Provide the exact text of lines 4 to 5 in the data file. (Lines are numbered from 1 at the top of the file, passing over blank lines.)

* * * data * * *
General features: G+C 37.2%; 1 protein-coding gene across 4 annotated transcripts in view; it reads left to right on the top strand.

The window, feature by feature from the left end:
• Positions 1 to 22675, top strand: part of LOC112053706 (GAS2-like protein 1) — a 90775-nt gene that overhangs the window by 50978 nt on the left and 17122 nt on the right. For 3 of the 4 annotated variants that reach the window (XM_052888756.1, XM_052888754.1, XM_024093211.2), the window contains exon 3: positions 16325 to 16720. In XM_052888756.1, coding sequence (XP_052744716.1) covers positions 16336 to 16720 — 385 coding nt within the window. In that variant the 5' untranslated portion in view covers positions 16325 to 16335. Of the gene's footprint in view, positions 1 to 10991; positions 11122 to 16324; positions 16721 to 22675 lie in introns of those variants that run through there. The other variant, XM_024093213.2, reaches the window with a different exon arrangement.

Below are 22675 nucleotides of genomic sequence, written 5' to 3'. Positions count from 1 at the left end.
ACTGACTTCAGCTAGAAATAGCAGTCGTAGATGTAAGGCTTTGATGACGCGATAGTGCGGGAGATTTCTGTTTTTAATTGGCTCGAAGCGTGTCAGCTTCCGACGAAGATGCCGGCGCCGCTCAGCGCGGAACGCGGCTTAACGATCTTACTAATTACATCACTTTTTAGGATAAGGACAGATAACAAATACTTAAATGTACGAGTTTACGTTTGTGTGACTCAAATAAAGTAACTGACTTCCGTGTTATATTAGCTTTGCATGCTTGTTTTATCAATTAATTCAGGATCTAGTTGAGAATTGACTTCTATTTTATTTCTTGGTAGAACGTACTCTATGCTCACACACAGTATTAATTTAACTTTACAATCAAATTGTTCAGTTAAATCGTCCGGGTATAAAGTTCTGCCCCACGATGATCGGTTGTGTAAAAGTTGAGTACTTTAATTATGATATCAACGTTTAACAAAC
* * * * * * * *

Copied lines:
Below are 22675 nucleotides of genomic sequence, written 5' to 3'. Positions count from 1 at the left end.
ACTGACTTCAGCTAGAAATAGCAGTCGTAGATGTAAGGCTTTGATGACGCGATAGTGCGGGAGATTTCTGTTTTTAATTGGCTCGAAGCGTGTCAGCTTCCGACGAAGATGCCGGCGCCGCTCAGCGCGGAACGCGGCTTAACGATCTTACTAATTACATCACTTTTTAGGATAAGGACAGATAACAAATACTTAAATGTACGAGTTTACGTTTGTGTGACTCAAATAAAGTAACTGACTTCCGTGTTATATTAGCTTTGCATGCTTGTTTTATCAATTAATTCAGGATCTAGTTGAGAATTGACTTCTATTTTATTTCTTGGTAGAACGTACTCTATGCTCACACACAGTATTAATTTAACTTTACAATCAAATTGTTCAGTTAAATCGTCCGGGTATAAAGTTCTGCCCCACGATGATCGGTTGTGTAAAAGTTGAGTACTTTAATTATGATATCAACGTTTAACAAAC